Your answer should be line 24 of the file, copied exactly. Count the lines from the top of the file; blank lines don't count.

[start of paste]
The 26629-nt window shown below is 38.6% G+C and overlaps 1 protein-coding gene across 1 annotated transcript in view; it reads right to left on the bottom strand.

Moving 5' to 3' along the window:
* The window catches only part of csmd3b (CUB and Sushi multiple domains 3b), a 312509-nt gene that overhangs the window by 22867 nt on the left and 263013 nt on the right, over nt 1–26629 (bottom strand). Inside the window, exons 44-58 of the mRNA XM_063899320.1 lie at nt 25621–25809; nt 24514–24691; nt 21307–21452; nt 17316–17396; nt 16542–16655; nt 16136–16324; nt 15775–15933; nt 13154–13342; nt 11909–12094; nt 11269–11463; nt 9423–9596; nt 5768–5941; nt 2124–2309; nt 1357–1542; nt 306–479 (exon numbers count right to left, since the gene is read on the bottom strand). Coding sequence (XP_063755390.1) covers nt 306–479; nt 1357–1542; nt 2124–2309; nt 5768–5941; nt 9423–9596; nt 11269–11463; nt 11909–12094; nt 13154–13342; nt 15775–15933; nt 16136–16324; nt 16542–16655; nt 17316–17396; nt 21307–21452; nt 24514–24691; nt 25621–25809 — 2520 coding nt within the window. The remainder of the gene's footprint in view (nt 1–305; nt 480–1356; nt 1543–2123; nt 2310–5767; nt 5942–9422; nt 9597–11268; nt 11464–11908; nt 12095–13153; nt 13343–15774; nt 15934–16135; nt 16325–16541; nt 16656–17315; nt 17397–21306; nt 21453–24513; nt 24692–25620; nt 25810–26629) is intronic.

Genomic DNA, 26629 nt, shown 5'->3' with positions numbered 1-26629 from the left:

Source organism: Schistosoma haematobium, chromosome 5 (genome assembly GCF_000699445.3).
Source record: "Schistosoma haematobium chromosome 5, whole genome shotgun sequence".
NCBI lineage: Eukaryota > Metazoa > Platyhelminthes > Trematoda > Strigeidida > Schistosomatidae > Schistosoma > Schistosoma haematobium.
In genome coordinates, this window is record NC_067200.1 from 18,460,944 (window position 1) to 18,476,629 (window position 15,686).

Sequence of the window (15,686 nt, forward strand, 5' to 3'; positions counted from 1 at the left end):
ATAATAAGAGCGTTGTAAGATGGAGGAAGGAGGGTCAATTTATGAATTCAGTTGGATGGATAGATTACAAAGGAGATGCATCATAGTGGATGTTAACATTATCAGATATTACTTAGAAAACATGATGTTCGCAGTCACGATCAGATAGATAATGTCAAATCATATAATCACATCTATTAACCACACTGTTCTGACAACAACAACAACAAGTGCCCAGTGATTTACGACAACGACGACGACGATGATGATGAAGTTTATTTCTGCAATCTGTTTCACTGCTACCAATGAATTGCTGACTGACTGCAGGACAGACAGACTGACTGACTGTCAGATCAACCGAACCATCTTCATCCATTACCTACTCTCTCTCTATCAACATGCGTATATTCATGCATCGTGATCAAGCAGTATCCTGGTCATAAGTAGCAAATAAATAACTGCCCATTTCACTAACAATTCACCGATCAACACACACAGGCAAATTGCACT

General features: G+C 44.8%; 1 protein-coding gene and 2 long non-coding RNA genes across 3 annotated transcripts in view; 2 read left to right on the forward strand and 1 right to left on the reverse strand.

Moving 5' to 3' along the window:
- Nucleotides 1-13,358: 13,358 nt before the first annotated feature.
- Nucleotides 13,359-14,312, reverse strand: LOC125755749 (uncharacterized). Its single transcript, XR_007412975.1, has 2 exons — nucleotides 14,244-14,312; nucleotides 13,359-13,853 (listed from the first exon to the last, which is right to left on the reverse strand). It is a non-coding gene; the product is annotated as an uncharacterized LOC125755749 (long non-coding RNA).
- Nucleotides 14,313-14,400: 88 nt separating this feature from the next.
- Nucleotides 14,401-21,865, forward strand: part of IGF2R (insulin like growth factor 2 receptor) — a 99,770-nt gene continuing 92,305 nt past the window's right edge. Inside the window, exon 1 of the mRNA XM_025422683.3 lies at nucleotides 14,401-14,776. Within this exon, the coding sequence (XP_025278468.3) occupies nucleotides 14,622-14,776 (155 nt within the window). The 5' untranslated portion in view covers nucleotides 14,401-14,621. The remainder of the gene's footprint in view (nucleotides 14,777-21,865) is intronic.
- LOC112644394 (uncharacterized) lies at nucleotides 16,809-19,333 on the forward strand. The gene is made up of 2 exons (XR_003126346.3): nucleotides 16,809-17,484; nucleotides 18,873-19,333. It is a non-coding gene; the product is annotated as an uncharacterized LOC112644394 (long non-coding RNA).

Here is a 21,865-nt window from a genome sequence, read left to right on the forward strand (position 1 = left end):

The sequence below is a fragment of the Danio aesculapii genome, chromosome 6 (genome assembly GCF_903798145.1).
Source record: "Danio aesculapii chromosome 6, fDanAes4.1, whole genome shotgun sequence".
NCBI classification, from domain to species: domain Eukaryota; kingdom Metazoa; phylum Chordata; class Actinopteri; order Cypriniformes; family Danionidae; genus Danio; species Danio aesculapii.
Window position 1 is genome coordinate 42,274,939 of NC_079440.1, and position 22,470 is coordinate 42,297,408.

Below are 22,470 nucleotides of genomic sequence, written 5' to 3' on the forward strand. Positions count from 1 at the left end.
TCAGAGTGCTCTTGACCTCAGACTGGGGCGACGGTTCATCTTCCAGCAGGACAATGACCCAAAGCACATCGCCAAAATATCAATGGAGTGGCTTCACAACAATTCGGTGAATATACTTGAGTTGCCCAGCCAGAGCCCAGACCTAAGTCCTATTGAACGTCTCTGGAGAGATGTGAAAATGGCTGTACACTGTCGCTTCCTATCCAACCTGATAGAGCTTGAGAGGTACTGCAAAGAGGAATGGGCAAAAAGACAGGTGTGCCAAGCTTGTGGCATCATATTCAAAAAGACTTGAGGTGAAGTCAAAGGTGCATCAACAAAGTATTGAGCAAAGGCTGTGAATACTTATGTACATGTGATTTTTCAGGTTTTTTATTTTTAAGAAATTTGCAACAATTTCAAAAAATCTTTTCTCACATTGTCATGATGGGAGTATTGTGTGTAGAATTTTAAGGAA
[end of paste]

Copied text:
TCAGAGTGCTCTTGACCTCAGACTGGGGCGACGGTTCATCTTCCAGCAGGACAATGACCCAAAGCACATCGCCAAAATATCAATGGAGTGGCTTCACAACAATTCGGTGAATATACTTGAGTTGCCCAGCCAGAGCCCAGACCTAAGTCCTATTGAACGTCTCTGGAGAGATGTGAAAATGGCTGTACACTGTCGCTTCCTATCCAACCTGATAGAGCTTGAGAGGTACTGCAAAGAGGAATGGGCAAAAAGACAGGTGTGCCAAGCTTGTGGCATCATATTCAAAAAGACTTGAGGTGAAGTCAAAGGTGCATCAACAAAGTATTGAGCAAAGGCTGTGAATACTTATGTACATGTGATTTTTCAGGTTTTTTATTTTTAAGAAATTTGCAACAATTTCAAAAAATCTTTTCTCACATTGTCATGATGGGAGTATTGTGTGTAGAATTTTAAGGAA